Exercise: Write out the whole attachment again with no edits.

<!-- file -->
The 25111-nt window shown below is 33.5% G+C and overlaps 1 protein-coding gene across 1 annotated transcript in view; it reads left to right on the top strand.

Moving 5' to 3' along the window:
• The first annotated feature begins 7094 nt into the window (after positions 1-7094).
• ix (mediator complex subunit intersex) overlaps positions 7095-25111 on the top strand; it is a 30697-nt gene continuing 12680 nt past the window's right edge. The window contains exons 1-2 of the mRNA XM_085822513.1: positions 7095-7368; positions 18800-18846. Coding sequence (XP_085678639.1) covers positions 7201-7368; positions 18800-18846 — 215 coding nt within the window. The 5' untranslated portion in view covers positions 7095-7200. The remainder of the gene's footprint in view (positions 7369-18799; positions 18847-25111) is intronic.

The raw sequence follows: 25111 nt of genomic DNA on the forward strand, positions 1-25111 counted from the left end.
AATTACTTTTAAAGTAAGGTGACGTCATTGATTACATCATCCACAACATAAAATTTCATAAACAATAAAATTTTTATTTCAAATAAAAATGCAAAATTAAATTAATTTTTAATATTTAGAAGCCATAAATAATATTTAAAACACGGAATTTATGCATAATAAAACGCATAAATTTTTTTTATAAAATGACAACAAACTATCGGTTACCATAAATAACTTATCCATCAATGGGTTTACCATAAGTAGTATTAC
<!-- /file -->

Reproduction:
The 25111-nt window shown below is 33.5% G+C and overlaps 1 protein-coding gene across 1 annotated transcript in view; it reads left to right on the top strand.

Moving 5' to 3' along the window:
• The first annotated feature begins 7094 nt into the window (after positions 1-7094).
• ix (mediator complex subunit intersex) overlaps positions 7095-25111 on the top strand; it is a 30697-nt gene continuing 12680 nt past the window's right edge. The window contains exons 1-2 of the mRNA XM_085822513.1: positions 7095-7368; positions 18800-18846. Coding sequence (XP_085678639.1) covers positions 7201-7368; positions 18800-18846 — 215 coding nt within the window. The 5' untranslated portion in view covers positions 7095-7200. The remainder of the gene's footprint in view (positions 7369-18799; positions 18847-25111) is intronic.

The raw sequence follows: 25111 nt of genomic DNA on the forward strand, positions 1-25111 counted from the left end.
AATTACTTTTAAAGTAAGGTGACGTCATTGATTACATCATCCACAACATAAAATTTCATAAACAATAAAATTTTTATTTCAAATAAAAATGCAAAATTAAATTAATTTTTAATATTTAGAAGCCATAAATAATATTTAAAACACGGAATTTATGCATAATAAAACGCATAAATTTTTTTTATAAAATGACAACAAACTATCGGTTACCATAAATAACTTATCCATCAATGGGTTTACCATAAGTAGTATTAC